There is one core problem with all of these, though (isn't there always)? Almost all of the cases for action I've seen are predicated on the idea that one has the power to purposefully change their world, or at least, their own situation. Any case for action you want to pick, that's pretty much operating somewhere in the background. Your decision to make X, Y, and Z changes in your life will (at least likely) have the affect of A, B, and C in the world, in society, in your own life, etc. These cases for action, then, revolve implicitly around the need to convince you of your own power--that you can do these things. Think of the great (if overused) quotation from Margaret Mead, "Never doubt that a small group of thoughtful, committed citizens can change the world. Indeed, it is the only thing that ever has."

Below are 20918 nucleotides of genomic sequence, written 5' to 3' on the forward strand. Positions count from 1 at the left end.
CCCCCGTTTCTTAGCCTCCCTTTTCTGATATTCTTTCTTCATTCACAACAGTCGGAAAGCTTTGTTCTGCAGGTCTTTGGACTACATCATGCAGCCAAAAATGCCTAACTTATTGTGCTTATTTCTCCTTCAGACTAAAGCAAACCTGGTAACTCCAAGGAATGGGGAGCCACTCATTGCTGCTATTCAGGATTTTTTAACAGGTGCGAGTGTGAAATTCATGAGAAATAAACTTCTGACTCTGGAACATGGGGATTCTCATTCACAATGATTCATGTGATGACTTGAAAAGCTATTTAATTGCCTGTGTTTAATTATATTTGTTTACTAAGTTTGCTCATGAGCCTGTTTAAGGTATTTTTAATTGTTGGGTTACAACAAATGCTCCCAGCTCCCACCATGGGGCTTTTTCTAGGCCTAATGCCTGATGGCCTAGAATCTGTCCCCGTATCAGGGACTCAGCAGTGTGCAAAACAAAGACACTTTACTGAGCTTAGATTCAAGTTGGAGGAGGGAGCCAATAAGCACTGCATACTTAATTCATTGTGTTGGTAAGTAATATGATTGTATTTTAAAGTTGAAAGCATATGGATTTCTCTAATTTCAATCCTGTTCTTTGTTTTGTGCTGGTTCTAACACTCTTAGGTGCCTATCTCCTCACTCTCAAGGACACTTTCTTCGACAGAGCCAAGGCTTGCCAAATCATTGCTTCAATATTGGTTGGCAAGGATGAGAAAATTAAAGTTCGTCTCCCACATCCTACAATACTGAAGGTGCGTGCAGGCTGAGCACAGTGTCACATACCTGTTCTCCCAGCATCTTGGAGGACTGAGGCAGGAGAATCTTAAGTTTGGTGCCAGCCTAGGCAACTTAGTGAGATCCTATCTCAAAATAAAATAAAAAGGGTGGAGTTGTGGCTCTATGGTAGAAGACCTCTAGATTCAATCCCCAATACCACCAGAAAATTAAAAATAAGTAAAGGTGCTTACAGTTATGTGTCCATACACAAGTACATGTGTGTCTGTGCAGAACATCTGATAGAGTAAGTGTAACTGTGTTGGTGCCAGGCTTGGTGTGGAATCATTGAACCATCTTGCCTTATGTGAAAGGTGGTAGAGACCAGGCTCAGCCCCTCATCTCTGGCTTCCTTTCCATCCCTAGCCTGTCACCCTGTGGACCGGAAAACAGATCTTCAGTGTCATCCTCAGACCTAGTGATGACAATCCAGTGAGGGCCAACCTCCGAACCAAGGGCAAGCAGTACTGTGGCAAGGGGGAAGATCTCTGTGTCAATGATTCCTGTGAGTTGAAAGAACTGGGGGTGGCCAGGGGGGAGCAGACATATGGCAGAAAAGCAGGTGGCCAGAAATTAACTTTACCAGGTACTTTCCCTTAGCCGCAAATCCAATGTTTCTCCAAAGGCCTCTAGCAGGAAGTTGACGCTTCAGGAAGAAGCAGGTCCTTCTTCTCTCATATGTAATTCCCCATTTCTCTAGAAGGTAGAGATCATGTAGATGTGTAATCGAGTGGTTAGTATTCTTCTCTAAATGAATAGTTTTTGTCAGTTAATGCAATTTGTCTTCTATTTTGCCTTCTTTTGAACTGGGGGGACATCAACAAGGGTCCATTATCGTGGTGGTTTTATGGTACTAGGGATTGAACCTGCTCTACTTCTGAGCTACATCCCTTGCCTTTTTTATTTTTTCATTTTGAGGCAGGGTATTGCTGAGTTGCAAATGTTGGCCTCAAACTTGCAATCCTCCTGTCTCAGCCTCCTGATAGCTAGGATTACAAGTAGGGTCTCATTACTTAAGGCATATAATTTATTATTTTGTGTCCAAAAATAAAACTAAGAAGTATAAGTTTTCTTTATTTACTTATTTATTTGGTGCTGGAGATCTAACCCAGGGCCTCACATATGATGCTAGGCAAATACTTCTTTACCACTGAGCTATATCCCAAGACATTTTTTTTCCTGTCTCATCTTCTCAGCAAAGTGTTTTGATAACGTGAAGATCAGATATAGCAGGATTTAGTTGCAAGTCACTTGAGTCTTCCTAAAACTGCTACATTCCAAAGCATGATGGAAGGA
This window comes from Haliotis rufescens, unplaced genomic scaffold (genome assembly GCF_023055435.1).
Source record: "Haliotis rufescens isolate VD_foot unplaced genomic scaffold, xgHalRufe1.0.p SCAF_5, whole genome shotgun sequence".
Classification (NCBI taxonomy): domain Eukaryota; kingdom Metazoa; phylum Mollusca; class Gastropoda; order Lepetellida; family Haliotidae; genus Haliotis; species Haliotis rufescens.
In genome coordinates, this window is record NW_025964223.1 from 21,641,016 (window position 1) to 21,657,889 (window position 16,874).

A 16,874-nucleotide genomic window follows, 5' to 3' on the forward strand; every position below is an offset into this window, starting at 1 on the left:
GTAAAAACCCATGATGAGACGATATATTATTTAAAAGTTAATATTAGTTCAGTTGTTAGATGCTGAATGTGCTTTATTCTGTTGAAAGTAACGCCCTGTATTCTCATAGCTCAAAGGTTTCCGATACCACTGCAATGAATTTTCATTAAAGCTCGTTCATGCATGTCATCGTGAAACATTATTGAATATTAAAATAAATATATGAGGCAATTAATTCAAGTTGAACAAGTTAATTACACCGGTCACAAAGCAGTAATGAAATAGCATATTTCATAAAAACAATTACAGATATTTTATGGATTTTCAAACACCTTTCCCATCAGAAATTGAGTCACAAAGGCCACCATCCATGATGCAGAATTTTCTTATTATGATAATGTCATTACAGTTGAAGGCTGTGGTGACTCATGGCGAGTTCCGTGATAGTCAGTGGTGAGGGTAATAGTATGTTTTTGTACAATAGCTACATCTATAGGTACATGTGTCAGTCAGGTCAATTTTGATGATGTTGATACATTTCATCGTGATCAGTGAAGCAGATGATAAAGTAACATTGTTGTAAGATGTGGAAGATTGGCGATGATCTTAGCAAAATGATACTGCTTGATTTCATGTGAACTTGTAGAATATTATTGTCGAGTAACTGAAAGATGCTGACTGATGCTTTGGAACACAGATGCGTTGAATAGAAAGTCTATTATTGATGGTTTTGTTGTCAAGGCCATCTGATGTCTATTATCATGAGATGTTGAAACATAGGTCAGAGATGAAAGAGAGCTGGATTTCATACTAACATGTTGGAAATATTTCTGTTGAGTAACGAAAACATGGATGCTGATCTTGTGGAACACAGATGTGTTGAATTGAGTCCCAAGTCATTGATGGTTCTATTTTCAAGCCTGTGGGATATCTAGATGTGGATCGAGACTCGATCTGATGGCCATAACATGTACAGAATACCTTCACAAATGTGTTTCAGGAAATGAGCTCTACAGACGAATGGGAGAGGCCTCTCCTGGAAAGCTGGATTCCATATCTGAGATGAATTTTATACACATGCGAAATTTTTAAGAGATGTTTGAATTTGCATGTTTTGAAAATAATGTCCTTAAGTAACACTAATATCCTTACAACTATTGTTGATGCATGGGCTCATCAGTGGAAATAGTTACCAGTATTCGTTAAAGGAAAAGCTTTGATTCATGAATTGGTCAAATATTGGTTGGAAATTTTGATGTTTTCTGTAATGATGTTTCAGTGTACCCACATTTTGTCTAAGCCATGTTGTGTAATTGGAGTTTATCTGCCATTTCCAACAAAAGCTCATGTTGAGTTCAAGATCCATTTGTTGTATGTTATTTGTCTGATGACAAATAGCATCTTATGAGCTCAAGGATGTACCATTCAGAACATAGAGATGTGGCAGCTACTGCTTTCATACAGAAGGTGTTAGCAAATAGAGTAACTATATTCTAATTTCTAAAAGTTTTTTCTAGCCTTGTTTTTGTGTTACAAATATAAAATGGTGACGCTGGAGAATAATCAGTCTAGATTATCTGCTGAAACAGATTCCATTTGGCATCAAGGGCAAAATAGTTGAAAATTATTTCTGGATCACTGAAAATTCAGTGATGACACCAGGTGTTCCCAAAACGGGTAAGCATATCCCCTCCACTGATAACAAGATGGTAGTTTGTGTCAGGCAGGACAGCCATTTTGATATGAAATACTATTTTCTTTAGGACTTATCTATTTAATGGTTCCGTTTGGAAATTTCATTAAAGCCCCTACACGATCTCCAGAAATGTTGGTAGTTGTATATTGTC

But what if you don't believe that we have the power to purposefully change the world? What if you genuinely, thoroughly, not-gonna-be-convinced-otherwise believe that the rank & file humans (i.e., us) have been so thoroughly stripped of our power that we cannot even make purposeful decisions in our own lives? That whatever sense of decision-making and personal power we have is little more than self-deception in order to keep us chugging along? When the distinction between "redesigning your life to plan for the collapse" and "redesigning your life to react to collapse" becomes deep and meaningful, and you think that the first one is off the table, what then?